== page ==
Romance Fiction posted February 10, 2010

This work has reached the exceptional level
It just didn't seem possible

At Last

by Mastery

She looked as stunningly beautiful as I'd ever seen her, and that's saying a lot. She wore a little black dress that was hemmed just above the knee, black satin heels and a pearl necklace. A bright red satin stole draped around her shoulders. I loved the woman, everything about her.

I helped her get in the car.

"You haven't told me where we're going tonight, Bill. Just that it was fancy. Some place special."

"Ah, but it's a surprise," I said. I tapped the partition window, and the Limo moved off into the February night. Bill the mysterious.

I held Lynie's hands as we drove along on the Dan Ryan Expressway, towards downtown Chicago. Her face tilted toward mine, and I kissed her in the cozy darkness. I loved the sweetness of her mouth, her lips, the softness and smoothness of her skin. She wore a new perfume that I didn't recognize, and I liked that, too. I kissed the hollow of her throat, then her cheeks, her eyes, her hair. I would have been content to do just this for the rest of the night.

"This is unbelievably romantic," she finally said. "It is special. You are something else, big man."

We cuddled and hugged all the way to downtown. We talked, but I don't remember much about the subject. I felt Lynie's breasts rising and falling against me. We were getting close to the surprise.

She didn't ask any more questions. Not until the car eased up in front of Geja's Cafe on West Armitage, and the driver got out and held the door open.

"Geja's?" she said. "You're taking me here?"

I nodded and helped her out of the car. She held my hand tightly as we entered the popular, romantic eatery.

The lighting inside was perfect. Romantic. Candlelight everywhere. Cozy, curtained booths lined the irregular-shaped rooms in the dining area. Soft violins played in the background to further enhance the mood.

"What do you think?" I asked. For a sworn bachelor of forty-two, I couldn't believe how I'd changed. How much I cared.

"Oh, Bill, I think this must be the most romantic place in all of Chicago. I've always loved it here. I told you that, didn't I?" she said.

"You might have mentioned it once or twice," I whispered. "Or maybe I just knew it."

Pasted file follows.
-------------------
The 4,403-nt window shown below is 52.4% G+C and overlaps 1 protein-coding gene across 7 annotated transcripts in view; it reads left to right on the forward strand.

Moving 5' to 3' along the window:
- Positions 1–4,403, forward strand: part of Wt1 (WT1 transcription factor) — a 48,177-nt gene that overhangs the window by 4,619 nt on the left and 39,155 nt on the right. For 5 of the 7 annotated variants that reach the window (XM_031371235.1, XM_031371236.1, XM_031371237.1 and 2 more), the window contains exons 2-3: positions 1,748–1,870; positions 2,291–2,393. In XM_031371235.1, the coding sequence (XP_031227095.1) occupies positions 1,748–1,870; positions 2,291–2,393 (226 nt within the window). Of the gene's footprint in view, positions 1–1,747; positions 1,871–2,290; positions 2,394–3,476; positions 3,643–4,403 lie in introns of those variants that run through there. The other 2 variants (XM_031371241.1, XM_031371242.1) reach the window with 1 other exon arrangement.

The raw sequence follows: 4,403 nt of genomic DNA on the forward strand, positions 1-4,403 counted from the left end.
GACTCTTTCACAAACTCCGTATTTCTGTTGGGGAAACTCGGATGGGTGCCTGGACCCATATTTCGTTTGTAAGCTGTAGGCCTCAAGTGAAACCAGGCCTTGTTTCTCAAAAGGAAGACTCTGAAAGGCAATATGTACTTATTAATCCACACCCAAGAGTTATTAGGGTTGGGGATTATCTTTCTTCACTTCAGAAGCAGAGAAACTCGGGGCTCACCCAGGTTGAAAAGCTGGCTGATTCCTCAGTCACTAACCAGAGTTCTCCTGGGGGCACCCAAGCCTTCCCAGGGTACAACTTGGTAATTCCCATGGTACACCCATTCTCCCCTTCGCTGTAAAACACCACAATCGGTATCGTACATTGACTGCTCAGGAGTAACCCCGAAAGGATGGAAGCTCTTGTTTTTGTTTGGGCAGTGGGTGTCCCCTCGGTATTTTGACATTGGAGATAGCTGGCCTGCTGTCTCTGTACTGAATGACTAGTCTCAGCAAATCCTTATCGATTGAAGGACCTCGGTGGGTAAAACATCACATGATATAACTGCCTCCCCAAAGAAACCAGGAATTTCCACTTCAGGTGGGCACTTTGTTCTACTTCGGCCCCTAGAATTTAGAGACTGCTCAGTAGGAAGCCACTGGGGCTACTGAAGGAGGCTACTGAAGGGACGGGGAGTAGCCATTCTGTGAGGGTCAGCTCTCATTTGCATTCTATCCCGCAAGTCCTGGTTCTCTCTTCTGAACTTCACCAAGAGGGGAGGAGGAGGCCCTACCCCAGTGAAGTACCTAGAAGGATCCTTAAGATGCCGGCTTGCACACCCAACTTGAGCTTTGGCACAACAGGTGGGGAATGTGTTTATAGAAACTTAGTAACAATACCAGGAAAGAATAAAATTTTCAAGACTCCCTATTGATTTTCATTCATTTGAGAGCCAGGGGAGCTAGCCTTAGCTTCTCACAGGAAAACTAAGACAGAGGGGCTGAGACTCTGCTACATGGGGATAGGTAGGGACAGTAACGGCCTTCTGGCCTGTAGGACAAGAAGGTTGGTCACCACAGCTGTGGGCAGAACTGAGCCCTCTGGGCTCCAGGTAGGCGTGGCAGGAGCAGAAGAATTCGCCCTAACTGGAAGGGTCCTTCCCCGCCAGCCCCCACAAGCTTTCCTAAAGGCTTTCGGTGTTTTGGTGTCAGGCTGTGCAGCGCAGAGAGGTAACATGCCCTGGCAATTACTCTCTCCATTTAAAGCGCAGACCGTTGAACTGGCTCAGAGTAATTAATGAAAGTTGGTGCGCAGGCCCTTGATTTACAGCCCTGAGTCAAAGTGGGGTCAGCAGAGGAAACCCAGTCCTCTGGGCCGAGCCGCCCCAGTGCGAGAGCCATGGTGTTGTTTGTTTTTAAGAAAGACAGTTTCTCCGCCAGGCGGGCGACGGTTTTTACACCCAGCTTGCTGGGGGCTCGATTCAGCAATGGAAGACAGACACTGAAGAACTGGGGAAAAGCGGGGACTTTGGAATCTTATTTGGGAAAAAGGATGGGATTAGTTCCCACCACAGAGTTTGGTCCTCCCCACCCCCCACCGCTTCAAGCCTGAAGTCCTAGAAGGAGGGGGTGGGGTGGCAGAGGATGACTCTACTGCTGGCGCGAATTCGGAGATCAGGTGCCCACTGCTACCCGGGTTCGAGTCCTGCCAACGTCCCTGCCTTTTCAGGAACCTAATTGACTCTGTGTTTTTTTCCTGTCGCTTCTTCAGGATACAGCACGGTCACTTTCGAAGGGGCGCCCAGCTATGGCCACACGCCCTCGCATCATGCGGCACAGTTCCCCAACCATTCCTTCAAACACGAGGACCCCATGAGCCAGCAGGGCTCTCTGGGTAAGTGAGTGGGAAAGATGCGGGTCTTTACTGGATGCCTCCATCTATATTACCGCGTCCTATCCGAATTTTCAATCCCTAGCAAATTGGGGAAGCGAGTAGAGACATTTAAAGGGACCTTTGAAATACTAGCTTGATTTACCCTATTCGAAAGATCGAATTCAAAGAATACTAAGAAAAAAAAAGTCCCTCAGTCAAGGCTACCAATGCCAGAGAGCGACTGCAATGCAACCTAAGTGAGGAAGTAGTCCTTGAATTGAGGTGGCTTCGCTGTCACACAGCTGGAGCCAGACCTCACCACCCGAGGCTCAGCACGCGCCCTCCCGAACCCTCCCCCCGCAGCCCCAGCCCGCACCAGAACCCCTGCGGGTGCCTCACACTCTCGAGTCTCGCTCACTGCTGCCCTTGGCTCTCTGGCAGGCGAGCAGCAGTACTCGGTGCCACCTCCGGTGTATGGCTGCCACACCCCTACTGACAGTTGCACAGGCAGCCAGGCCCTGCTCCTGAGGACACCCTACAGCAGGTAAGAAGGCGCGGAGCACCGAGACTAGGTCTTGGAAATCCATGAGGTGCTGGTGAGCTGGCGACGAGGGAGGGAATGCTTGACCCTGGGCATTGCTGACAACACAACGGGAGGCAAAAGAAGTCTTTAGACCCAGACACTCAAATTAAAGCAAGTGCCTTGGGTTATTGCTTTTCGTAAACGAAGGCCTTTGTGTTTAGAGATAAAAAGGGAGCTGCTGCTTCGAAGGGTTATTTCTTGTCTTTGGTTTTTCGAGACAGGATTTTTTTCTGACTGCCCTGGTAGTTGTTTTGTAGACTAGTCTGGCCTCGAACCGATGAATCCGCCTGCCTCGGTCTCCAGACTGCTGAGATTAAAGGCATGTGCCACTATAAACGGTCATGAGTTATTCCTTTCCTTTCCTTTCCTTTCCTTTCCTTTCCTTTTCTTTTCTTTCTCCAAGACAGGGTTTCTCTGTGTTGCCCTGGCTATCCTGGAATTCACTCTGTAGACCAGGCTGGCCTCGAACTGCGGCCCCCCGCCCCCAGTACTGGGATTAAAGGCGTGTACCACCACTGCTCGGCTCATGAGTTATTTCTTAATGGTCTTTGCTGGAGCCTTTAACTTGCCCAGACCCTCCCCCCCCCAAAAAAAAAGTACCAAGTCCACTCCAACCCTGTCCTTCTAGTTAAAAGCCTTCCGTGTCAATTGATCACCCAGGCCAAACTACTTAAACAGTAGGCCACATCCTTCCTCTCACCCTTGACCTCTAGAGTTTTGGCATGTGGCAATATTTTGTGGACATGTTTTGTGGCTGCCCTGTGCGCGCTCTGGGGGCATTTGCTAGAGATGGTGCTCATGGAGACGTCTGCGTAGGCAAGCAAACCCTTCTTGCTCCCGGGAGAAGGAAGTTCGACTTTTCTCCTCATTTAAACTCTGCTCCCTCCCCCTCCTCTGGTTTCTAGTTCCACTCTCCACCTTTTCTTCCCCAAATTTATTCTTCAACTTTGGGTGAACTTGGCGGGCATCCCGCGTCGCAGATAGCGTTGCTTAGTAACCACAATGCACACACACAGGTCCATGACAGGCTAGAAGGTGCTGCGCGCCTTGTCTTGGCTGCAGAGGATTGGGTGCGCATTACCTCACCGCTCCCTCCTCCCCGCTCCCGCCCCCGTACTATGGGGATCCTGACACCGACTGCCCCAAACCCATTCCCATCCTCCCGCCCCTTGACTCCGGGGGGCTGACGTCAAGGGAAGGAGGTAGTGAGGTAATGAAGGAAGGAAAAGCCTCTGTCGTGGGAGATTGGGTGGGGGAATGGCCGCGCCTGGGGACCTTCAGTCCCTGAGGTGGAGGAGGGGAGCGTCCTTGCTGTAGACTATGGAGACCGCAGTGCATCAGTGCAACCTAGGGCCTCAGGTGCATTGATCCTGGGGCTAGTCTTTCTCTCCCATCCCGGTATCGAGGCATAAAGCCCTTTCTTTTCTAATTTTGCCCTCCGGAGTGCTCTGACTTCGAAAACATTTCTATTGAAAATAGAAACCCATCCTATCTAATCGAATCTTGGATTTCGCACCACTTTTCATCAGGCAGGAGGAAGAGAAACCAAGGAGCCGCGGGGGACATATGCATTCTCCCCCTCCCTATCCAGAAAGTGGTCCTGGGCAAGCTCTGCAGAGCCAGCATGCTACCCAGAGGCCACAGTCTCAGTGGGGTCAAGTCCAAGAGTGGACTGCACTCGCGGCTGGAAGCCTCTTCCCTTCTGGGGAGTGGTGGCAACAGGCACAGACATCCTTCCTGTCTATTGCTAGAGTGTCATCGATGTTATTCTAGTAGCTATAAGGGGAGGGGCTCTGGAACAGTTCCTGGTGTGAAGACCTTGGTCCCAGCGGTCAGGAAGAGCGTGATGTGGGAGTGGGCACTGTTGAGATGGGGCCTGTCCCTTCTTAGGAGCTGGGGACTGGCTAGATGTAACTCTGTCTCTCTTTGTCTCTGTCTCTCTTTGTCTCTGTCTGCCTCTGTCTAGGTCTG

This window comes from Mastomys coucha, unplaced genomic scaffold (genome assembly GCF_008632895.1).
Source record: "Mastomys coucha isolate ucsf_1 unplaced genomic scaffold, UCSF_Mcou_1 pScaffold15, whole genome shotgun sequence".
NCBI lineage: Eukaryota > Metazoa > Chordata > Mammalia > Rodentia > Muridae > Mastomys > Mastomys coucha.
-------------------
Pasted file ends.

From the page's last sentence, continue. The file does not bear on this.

After we were comfortable at a table, I ordered a bottle of champagne, then I turned and looked at Lynie. My heart was beating so loud during our meal, I was sure she could hear it. Her eyes sparkled like jewels in the flickering candlelight. The black dress shimmered and seemed to flow over her body.

I knelt on one knee and looked up at her.

"I've loved you since the first time I saw you at the clinic," I whispered, so that only she could hear me. "Except that when I saw you the first time, I had no way of knowing how incredibly special you are on the inside. How wise, how good. I didn't know that I could ever feel the way I do -- whole and complete -- whenever I'm with you. I would do anything for you. Or just to be with you for one more moment."

I stopped for the briefest pause and took a deep breath. She held my eyes, didn't pull away.

"I love you so much, and I always will. Will you marry me, Lynie?

She continued to look into my eyes, and I saw such warmth and love, but also humility, which is always a part of who Lynie is. It was almost as if she couldn't imagine my loving her.

"Yes, I will. Oh, Bill, I should have said yes a long time ago. This is so perfect, so special. Yes, I will be your wife."

I took out the half-carat engagement ring and gently slid it onto Lynie's finger.

Her smile challenged the tears forming in her eyes.

"Happy Valentine's Day, my love," I whispered as I kissed her forehead.

So lost in our private moment, it never occurred to me that we had acquired a crowd of gaping diners until they applauded and whistled. Ordinarily that attention would have embarrassed me, but I stood and released the brake on Lynie's wheel chair, with a smile on my face and a melody in my heart

The song "At Last" by Etta James came to mind and it bathed my soul that night as it will forever.

Valentines Story contest entry


Although this is fiction, it is the way I felt the night I asked my wife, Lynie, to marry me eleven years ago. Thank you, Angelheart for the stole and pearls...Bob
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